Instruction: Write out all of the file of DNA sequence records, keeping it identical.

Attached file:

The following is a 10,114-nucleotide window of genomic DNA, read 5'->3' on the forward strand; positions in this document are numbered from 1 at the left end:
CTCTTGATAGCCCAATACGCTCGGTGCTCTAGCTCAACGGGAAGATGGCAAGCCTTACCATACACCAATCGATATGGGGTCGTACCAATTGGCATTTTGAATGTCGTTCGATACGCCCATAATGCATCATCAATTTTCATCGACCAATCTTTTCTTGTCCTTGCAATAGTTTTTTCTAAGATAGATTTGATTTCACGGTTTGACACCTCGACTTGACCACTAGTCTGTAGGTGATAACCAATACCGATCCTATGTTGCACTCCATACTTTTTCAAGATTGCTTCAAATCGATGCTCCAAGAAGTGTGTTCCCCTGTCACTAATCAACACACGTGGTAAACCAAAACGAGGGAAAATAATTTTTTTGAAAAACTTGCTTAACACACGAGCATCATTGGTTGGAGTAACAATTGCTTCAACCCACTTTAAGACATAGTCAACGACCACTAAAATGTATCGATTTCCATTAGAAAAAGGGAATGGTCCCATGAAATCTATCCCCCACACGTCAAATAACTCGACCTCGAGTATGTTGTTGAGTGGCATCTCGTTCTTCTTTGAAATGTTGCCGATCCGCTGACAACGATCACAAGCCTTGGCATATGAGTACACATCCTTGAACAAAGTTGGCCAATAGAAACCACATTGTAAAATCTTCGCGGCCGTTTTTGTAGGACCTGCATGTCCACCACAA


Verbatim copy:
The following is a 10,114-nucleotide window of genomic DNA, read 5'->3' on the forward strand; positions in this document are numbered from 1 at the left end:
CTCTTGATAGCCCAATACGCTCGGTGCTCTAGCTCAACGGGAAGATGGCAAGCCTTACCATACACCAATCGATATGGGGTCGTACCAATTGGCATTTTGAATGTCGTTCGATACGCCCATAATGCATCATCAATTTTCATCGACCAATCTTTTCTTGTCCTTGCAATAGTTTTTTCTAAGATAGATTTGATTTCACGGTTTGACACCTCGACTTGACCACTAGTCTGTAGGTGATAACCAATACCGATCCTATGTTGCACTCCATACTTTTTCAAGATTGCTTCAAATCGATGCTCCAAGAAGTGTGTTCCCCTGTCACTAATCAACACACGTGGTAAACCAAAACGAGGGAAAATAATTTTTTTGAAAAACTTGCTTAACACACGAGCATCATTGGTTGGAGTAACAATTGCTTCAACCCACTTTAAGACATAGTCAACGACCACTAAAATGTATCGATTTCCATTAGAAAAAGGGAATGGTCCCATGAAATCTATCCCCCACACGTCAAATAACTCGACCTCGAGTATGTTGTTGAGTGGCATCTCGTTCTTCTTTGAAATGTTGCCGATCCGCTGACAACGATCACAAGCCTTGGCATATGAGTACACATCCTTGAACAAAGTTGGCCAATAGAAACCACATTGTAAAATCTTCGCGGCCGTTTTTGTAGGACCTGCATGTCCACCACAA